It just wouldn’t be campaign season if a Republican candidate wasn’t dangerously rejecting modern science…
Ebola is not the next Bubonic Plague
Panic spread across social media last week when Ebola virus disease crossed the U.S. border. Thomas Duncan, the first American victim, was diagnosed on Sept. 28 and died in a Dallas, TX hospital 10 days later. On Oct. 12, news broke that a Dallas nurse had also contracted the virus. The incident ignited fear of an Ebola epidemic in America.
However, the Ebola panic is not warranted. Although over 4,000 people have succumbed to the disease in Liberia, Guinea and Sierra Leone, the risk of an Ebola outbreak in the U.S. is much smaller.
For those not in the know, Ebola is an acute illness originally transferred to humans from a currently-unknown animal (some believe it was West African fruit bats). Contact with the bodily fluids of an infected person, such as blood, sweat, saliva, semen or vomit, transmits the virus. Gross, right?
Think about how often one comes into contact with someone else’s bodily fluids during the day. Although it isn’t wise to sit in the same room as an Ebola patient, nobody is really at risk until that person sweats profusely all over a surface or vomits everywhere. That sounds ridiculous, but that’s the reality.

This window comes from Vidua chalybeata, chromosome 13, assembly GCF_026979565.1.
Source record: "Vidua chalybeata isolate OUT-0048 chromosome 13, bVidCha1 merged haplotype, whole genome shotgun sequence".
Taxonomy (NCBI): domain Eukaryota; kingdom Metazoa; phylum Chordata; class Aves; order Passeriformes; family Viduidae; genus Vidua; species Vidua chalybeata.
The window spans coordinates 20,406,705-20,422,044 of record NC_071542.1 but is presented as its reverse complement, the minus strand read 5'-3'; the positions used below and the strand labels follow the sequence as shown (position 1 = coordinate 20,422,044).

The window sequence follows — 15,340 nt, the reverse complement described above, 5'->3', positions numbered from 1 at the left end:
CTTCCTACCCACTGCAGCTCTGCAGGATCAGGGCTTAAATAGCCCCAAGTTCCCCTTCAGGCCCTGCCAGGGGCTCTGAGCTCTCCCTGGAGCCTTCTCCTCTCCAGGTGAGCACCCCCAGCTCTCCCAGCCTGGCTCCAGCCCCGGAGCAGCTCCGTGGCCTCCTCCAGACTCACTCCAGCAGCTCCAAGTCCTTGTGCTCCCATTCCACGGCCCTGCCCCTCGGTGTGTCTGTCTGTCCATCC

“Until a larger population of U.S. citizens show symptoms of Ebola, the risk of contracting the disease is minimal.”
Many people in the U.S. are already struggling with a disease transmitted in a similar manner as Ebola. HIV/AIDS is also transferred by bodily fluids. The only difference is HIV/AIDS doesn’t cause the infected person to exude more bodily fluids, like Ebola does.
This method of transmission is the main reason why the U.S. is at a low risk for an Ebola outbreak. The countries most affected by this recent outbreak have poor infrastructure and health systems, so people are more likely to come into contact with someone else’s bodily fluids than they would in America. In addition, many first-world countries have started screening passengers returning from travel in areas of Africa that are currently struggling to contain Ebola.
And yes, while Duncan recently passed away in a Dallas hospital due to Ebola, one could argue his death was a case of delayed treatment. According to the Center for Disease Control’s website, it’s crucial for Ebola patients to receive treatment as soon as they start showing symptoms. However, Duncan had symptoms four days before his admission to the hospital, which severely hurt his chance of surviving.
While this concern over Ebola is legitimate, and certainly will persist, please keep in mind it isn’t something we need to continuously live in fear of. Until a larger population of U.S. citizens show symptoms of Ebola, the risk of contracting the disease is minimal. Despite what the media portrays, this is not the second coming of the Bubonic Plague.